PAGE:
Andrew Perreault has been on quite a run this fall sports season.
The senior set the pace for an undefeated Lewiston-Porter cross country team that is on the verge of repeating as Niagara Frontier League champions for the first time in school history, while starting at outside midfield for a Lancers soccer side that is ranked among the Top 10 large schools in Western New York and plays Williamsville South on Thursday in the Section VI Class A-2 final.
A grueling preseason regimen conditioned Perreault to handle the dual-sport demands and hit his stride for the postseason.
Starting with 8 a.m. soccer practice, followed by a 10:30 a.m. cross country workout and another soccer session at 3:30 p.m., Perreault logged up to 18 miles daily during late August, according to his Fitbit tracker.
“They were long days but it ended up working out,” Perreault said after winning his senior day cross country race last week at Beaver Island State Park. “Putting in all those miles in soccer on top of the miles I was doing at cross country has made me better in both sports.”
Going the extra mile
Perreault joined the Lew-Port cross country team last fall after the NFL implemented a new rule allowing athletes to play two sports concurrently. He was already a three-sport athlete, playing soccer, basketball and running on the varsity track team since eighth grade.
“Last year it was tougher to find a balance between the two but after I did it for a year I figured out a better way,” Perreault said. “This year I put it together better and I’m feeling good right now.”
Perreault’s on-field endurance has helped lift Lew-Port’s soccer team to a 15-2-1 record.
“At his position, you’re going end line to end line and there is a lot of demand in terms of endurance and running large amounts of space,” Lancers coach Rick Sweeney said. “His ability to push himself and cover territory and be fast late in a game after carrying large amounts of minutes has been big for us.”
In what is technically his secondary sport, Perreault has won every NFL race. After winning its first league title since 1995 with a 15-1 record last year, Lew-Port is 8-0 for the first time since 1987 and ranked seventh locally heading into Saturday’s NFL Championships at Beaver Island.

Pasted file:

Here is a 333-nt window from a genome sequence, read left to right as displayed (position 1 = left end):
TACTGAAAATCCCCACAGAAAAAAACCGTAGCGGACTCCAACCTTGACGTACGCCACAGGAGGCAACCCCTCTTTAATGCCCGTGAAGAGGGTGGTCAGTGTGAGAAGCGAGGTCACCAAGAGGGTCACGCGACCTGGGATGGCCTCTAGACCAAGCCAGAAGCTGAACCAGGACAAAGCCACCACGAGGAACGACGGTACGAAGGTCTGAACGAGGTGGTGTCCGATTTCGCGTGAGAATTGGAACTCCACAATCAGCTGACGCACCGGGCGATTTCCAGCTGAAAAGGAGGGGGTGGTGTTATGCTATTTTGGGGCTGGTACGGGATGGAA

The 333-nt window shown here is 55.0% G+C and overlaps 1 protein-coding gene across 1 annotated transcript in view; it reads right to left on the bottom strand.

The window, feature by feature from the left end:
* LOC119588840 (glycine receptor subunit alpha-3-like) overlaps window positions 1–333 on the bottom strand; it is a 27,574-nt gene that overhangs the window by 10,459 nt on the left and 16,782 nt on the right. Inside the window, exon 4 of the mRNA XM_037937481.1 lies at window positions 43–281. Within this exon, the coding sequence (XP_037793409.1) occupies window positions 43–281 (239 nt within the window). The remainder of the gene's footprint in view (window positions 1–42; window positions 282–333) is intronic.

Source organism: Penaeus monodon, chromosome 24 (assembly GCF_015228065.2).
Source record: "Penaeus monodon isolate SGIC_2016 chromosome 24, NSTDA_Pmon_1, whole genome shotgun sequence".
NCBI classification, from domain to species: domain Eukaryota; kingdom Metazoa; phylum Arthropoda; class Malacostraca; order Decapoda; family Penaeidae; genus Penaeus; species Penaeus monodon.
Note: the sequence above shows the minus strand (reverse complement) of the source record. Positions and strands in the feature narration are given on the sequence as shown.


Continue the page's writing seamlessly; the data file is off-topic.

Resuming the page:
At the Alden Bulldog Stampede on Oct. 13, Perreault broke a three-decade-old Lew-Port record with a 5K time of 15 minutes, 50.42 seconds, placing third overall and second in the small school class while lowering his personal-best by 40 seconds. He is currently the top-seeded Class B runner for sectionals.
To comply with league rules, Perreault declared soccer his primary sport for the season. If there are any scheduling conflicts, soccer gets preference. But Perreault has been able to attend most cross country practices.
“The coaches have helped a ton,” Perreault said. “They’ve scheduled practices around each other. And if I can’t make it to cross country practice, I find another time to get a run in.”
Running from sport to sport
“This is the first time Lew-Port has ever had a dual-sport athlete in the same season,” cross country coach Jen Raby said. “It’s about compromise and working together to find a schedule that benefits him where he’s getting the best out of cross country and soccer and not burning himself out.”
Perreault has attended cross country practices before playing in night soccer games. Last month, he played the full 80 minutes in Lew-Port’s 1-0 win against Grand Island before taking a 90-minute ride to Genesee Valley Park for the McQuaid Invitational.
“I changed in the car, ate in the car, took a quick nap, got there about 30 minutes before my race and got a quick warmup in,” Perreault said. “I was only three seconds slower than I was the week before,” placing 40th out of 2,600 runners. “That was when I knew I could definitely be better this season than I ever thought I would be.”
Perreault’s biggest athletic achievements so far have come during track season. He won a Section VI title and placed third in the state in Class B in the 3,000-meter steeplechase last year, while anchoring a sectional champion and state-qualifying 3,200 relay team. Along with those school records, Perreault holds a third in the 1,600.
Initially, Perreault started running track in seventh grade to improve his endurance for soccer. But after he earned his first sectional patch as a freshman and qualified for states in the steeplechase his sophomore year, he realized running would be the sport he’d pursue in college.
Before the rule change, Perreault was reluctant to run cross country.
“I’ve been playing soccer since I was 4 years old at Niagara Pioneer,” Perreault said. “I played it my whole life with my friends and I didn’t want to quit.”
Now, Perreault doesn’t want his final soccer season to end, even if it affects his tapering strategy for cross country’s championship season.
“It’s been crazy, but it’s definitely been a fun time,” Perreault said. “We have a really good soccer team this year. We all play together really well because we grew up playing. We are pretty stoked. We think we can win the section. But we’ll see. There are a lot of other good teams out there.”